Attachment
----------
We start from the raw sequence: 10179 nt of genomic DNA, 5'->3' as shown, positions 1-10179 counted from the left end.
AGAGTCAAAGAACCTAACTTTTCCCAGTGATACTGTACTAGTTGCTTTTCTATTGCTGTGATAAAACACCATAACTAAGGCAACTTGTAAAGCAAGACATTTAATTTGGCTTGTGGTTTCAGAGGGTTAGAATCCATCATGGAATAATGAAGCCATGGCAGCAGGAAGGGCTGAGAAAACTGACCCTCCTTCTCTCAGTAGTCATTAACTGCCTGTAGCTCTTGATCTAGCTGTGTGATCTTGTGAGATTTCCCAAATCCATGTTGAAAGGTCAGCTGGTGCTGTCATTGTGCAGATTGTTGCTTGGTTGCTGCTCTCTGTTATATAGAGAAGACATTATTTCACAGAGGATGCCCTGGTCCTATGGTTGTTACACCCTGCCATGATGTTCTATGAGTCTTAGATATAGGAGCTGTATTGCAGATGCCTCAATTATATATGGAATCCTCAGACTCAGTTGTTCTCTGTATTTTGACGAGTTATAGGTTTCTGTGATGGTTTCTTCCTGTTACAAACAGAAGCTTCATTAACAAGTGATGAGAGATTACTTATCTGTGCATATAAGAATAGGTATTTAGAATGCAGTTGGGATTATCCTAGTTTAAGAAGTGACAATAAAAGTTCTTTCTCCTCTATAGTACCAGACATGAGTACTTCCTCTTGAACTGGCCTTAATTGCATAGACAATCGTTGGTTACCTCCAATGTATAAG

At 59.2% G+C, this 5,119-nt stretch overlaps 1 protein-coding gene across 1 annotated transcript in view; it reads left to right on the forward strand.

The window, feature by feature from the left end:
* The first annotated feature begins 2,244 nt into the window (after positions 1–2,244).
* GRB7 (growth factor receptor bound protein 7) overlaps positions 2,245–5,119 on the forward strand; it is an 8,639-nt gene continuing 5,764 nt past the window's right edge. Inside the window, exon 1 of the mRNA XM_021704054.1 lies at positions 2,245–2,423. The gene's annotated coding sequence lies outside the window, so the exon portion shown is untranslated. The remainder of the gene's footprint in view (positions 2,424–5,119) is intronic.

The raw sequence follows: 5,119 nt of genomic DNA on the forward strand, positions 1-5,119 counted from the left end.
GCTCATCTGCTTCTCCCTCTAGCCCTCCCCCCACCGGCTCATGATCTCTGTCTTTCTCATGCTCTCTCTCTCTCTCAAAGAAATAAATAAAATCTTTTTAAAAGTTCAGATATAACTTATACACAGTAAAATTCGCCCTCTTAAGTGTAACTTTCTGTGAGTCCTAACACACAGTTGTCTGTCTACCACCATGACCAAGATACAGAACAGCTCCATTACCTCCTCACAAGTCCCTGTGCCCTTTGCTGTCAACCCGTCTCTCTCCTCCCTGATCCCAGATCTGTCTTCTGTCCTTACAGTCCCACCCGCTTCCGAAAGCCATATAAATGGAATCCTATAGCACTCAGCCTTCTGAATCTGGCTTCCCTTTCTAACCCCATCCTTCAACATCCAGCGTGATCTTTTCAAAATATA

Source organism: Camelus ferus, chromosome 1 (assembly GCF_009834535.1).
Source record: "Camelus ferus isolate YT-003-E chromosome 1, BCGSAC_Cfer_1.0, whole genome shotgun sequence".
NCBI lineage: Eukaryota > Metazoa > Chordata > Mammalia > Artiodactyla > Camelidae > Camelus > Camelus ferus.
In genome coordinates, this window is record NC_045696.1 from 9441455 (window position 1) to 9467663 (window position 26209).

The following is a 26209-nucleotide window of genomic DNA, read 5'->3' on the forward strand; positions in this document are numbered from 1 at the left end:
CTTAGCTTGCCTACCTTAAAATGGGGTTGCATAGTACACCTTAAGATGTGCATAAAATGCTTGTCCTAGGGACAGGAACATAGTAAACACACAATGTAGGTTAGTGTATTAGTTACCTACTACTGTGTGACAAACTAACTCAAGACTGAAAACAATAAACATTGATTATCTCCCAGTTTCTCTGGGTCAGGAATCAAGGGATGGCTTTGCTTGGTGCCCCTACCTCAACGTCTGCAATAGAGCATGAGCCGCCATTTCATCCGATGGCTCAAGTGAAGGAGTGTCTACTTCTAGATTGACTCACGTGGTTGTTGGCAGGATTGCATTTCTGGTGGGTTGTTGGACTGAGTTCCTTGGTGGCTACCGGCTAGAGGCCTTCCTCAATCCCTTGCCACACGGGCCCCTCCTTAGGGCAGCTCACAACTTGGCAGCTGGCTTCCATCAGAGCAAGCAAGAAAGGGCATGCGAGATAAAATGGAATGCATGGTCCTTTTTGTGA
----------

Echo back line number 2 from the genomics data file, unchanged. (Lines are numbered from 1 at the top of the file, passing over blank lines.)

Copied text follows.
AGAGTCAAAGAACCTAACTTTTCCCAGTGATACTGTACTAGTTGCTTTTCTATTGCTGTGATAAAACACCATAACTAAGGCAACTTGTAAAGCAAGACATTTAATTTGGCTTGTGGTTTCAGAGGGTTAGAATCCATCATGGAATAATGAAGCCATGGCAGCAGGAAGGGCTGAGAAAACTGACCCTCCTTCTCTCAGTAGTCATTAACTGCCTGTAGCTCTTGATCTAGCTGTGTGATCTTGTGAGATTTCCCAAATCCATGTTGAAAGGTCAGCTGGTGCTGTCATTGTGCAGATTGTTGCTTGGTTGCTGCTCTCTGTTATATAGAGAAGACATTATTTCACAGAGGATGCCCTGGTCCTATGGTTGTTACACCCTGCCATGATGTTCTATGAGTCTTAGATATAGGAGCTGTATTGCAGATGCCTCAATTATATATGGAATCCTCAGACTCAGTTGTTCTCTGTATTTTGACGAGTTATAGGTTTCTGTGATGGTTTCTTCCTGTTACAAACAGAAGCTTCATTAACAAGTGATGAGAGATTACTTATCTGTGCATATAAGAATAGGTATTTAGAATGCAGTTGGGATTATCCTAGTTTAAGAAGTGACAATAAAAGTTCTTTCTCCTCTATAGTACCAGACATGAGTACTTCCTCTTGAACTGGCCTTAATTGCATAGACAATCGTTGGTTACCTCCAATGTATAAG